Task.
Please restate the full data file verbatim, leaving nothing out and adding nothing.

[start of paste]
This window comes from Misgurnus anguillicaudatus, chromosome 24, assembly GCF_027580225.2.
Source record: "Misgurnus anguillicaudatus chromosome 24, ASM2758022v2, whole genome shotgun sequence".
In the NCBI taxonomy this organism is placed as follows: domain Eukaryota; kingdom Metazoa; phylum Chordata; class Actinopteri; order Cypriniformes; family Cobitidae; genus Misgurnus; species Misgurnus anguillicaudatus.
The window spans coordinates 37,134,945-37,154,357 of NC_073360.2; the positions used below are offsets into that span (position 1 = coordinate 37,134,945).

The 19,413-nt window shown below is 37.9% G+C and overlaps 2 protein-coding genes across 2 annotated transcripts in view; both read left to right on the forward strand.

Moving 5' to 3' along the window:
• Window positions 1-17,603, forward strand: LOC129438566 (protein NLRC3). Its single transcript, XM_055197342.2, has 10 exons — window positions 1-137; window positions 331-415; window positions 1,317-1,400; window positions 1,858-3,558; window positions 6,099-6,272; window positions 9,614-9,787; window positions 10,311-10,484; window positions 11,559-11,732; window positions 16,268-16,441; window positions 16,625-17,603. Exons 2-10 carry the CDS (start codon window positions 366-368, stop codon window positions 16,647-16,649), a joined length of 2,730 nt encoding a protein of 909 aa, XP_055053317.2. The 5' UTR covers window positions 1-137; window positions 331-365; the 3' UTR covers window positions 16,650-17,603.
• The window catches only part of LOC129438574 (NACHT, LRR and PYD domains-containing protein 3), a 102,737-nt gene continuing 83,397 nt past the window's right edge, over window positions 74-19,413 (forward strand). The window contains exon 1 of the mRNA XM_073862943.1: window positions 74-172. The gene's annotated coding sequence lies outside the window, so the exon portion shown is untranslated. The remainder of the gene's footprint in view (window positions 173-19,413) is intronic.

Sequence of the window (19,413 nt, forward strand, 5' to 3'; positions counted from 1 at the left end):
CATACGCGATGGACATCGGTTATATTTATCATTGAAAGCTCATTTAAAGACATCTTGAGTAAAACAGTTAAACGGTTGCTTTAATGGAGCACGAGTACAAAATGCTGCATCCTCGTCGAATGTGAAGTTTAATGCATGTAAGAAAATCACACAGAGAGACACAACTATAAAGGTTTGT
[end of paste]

This window comes from Misgurnus anguillicaudatus, chromosome 24, assembly GCF_027580225.2.
Source record: "Misgurnus anguillicaudatus chromosome 24, ASM2758022v2, whole genome shotgun sequence".
In the NCBI taxonomy this organism is placed as follows: domain Eukaryota; kingdom Metazoa; phylum Chordata; class Actinopteri; order Cypriniformes; family Cobitidae; genus Misgurnus; species Misgurnus anguillicaudatus.
The window spans coordinates 37,134,945-37,154,357 of NC_073360.2; the positions used below are offsets into that span (position 1 = coordinate 37,134,945).

The 19,413-nt window shown below is 37.9% G+C and overlaps 2 protein-coding genes across 2 annotated transcripts in view; both read left to right on the forward strand.

Moving 5' to 3' along the window:
• Window positions 1-17,603, forward strand: LOC129438566 (protein NLRC3). Its single transcript, XM_055197342.2, has 10 exons — window positions 1-137; window positions 331-415; window positions 1,317-1,400; window positions 1,858-3,558; window positions 6,099-6,272; window positions 9,614-9,787; window positions 10,311-10,484; window positions 11,559-11,732; window positions 16,268-16,441; window positions 16,625-17,603. Exons 2-10 carry the CDS (start codon window positions 366-368, stop codon window positions 16,647-16,649), a joined length of 2,730 nt encoding a protein of 909 aa, XP_055053317.2. The 5' UTR covers window positions 1-137; window positions 331-365; the 3' UTR covers window positions 16,650-17,603.
• The window catches only part of LOC129438574 (NACHT, LRR and PYD domains-containing protein 3), a 102,737-nt gene continuing 83,397 nt past the window's right edge, over window positions 74-19,413 (forward strand). The window contains exon 1 of the mRNA XM_073862943.1: window positions 74-172. The gene's annotated coding sequence lies outside the window, so the exon portion shown is untranslated. The remainder of the gene's footprint in view (window positions 173-19,413) is intronic.

Sequence of the window (19,413 nt, forward strand, 5' to 3'; positions counted from 1 at the left end):
CATACGCGATGGACATCGGTTATATTTATCATTGAAAGCTCATTTAAAGACATCTTGAGTAAAACAGTTAAACGGTTGCTTTAATGGAGCACGAGTACAAAATGCTGCATCCTCGTCGAATGTGAAGTTTAATGCATGTAAGAAAATCACACAGAGAGACACAACTATAAAGGTTTGT